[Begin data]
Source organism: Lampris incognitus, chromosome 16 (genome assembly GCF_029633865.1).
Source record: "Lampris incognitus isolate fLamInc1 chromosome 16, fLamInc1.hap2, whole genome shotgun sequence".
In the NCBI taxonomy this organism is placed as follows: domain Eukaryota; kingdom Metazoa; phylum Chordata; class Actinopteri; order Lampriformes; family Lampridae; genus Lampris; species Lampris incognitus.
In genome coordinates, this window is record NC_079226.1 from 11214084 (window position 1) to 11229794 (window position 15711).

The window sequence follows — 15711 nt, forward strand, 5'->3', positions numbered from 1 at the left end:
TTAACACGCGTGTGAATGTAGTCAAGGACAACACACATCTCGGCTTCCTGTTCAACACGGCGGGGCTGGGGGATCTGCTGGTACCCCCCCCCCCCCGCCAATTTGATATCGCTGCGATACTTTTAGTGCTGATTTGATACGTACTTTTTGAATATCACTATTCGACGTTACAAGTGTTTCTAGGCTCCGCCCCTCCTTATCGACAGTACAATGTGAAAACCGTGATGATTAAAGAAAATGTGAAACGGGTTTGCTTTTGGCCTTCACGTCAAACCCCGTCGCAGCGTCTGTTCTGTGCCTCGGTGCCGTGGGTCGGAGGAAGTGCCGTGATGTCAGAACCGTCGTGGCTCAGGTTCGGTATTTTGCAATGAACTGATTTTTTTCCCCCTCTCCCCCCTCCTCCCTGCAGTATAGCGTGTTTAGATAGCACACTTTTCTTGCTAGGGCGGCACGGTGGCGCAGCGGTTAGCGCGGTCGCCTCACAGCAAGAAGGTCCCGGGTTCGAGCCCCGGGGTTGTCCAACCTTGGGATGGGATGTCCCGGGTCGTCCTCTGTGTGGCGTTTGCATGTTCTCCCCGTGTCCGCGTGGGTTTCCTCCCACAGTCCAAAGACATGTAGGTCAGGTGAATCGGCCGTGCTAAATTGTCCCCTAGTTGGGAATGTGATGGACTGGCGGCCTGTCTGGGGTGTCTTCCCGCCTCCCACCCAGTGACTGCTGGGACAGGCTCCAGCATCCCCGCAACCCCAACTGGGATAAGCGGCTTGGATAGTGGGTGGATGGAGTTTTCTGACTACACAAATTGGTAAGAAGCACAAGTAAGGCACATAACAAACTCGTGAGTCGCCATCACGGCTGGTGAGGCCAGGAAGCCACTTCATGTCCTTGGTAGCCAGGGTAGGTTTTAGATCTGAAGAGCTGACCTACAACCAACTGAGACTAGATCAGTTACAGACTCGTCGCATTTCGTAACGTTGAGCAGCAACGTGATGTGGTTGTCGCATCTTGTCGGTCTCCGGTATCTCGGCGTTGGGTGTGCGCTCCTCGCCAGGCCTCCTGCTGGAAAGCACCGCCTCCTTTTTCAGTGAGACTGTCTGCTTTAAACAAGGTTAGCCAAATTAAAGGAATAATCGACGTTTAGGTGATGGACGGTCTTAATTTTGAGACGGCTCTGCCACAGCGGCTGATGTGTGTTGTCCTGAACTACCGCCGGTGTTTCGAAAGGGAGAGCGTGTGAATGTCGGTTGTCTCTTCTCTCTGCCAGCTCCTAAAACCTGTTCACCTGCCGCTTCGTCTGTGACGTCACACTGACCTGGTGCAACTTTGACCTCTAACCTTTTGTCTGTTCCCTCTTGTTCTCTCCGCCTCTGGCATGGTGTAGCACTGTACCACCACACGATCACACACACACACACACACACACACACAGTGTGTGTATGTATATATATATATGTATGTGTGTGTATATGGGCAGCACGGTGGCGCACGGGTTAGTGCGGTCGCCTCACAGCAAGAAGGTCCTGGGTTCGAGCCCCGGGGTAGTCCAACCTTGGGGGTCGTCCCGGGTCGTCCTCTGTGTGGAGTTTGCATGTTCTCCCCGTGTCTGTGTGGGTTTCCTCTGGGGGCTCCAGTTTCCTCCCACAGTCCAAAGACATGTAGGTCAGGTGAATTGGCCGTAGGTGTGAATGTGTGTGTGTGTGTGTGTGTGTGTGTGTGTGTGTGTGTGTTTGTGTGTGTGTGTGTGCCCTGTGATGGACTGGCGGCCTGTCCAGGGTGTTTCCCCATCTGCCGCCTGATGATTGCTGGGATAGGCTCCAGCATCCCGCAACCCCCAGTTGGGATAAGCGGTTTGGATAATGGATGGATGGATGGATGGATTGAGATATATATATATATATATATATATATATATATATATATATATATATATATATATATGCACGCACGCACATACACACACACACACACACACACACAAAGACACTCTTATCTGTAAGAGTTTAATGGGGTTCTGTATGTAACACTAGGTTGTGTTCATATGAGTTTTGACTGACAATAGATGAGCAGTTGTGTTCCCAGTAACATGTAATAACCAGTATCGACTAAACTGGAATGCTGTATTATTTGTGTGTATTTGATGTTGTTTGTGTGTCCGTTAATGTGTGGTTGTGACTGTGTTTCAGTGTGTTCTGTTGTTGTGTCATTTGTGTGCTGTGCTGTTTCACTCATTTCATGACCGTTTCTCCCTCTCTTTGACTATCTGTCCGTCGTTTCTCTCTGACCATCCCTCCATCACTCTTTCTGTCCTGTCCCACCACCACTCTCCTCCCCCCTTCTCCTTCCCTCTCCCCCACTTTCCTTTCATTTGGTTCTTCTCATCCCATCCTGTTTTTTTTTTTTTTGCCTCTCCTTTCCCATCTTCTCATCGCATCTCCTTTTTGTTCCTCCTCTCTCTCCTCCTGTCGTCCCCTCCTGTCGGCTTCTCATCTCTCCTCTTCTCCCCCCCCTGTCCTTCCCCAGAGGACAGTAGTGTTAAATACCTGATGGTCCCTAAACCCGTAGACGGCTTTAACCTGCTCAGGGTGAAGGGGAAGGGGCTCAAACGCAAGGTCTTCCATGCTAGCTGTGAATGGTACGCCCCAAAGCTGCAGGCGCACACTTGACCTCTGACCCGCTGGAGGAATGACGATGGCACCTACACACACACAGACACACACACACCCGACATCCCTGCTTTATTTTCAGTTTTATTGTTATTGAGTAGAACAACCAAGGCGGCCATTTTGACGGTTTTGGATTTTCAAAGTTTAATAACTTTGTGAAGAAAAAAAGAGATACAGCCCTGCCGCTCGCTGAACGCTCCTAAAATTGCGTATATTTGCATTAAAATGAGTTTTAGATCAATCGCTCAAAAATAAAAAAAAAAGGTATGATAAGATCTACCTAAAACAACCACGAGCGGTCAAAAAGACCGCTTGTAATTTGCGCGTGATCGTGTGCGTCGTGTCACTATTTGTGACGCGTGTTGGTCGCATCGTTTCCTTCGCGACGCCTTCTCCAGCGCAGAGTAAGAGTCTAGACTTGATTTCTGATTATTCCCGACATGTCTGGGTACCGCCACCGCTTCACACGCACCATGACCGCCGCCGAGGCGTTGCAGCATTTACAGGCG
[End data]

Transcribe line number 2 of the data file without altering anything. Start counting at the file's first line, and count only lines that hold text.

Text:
Source record: "Lampris incognitus isolate fLamInc1 chromosome 16, fLamInc1.hap2, whole genome shotgun sequence".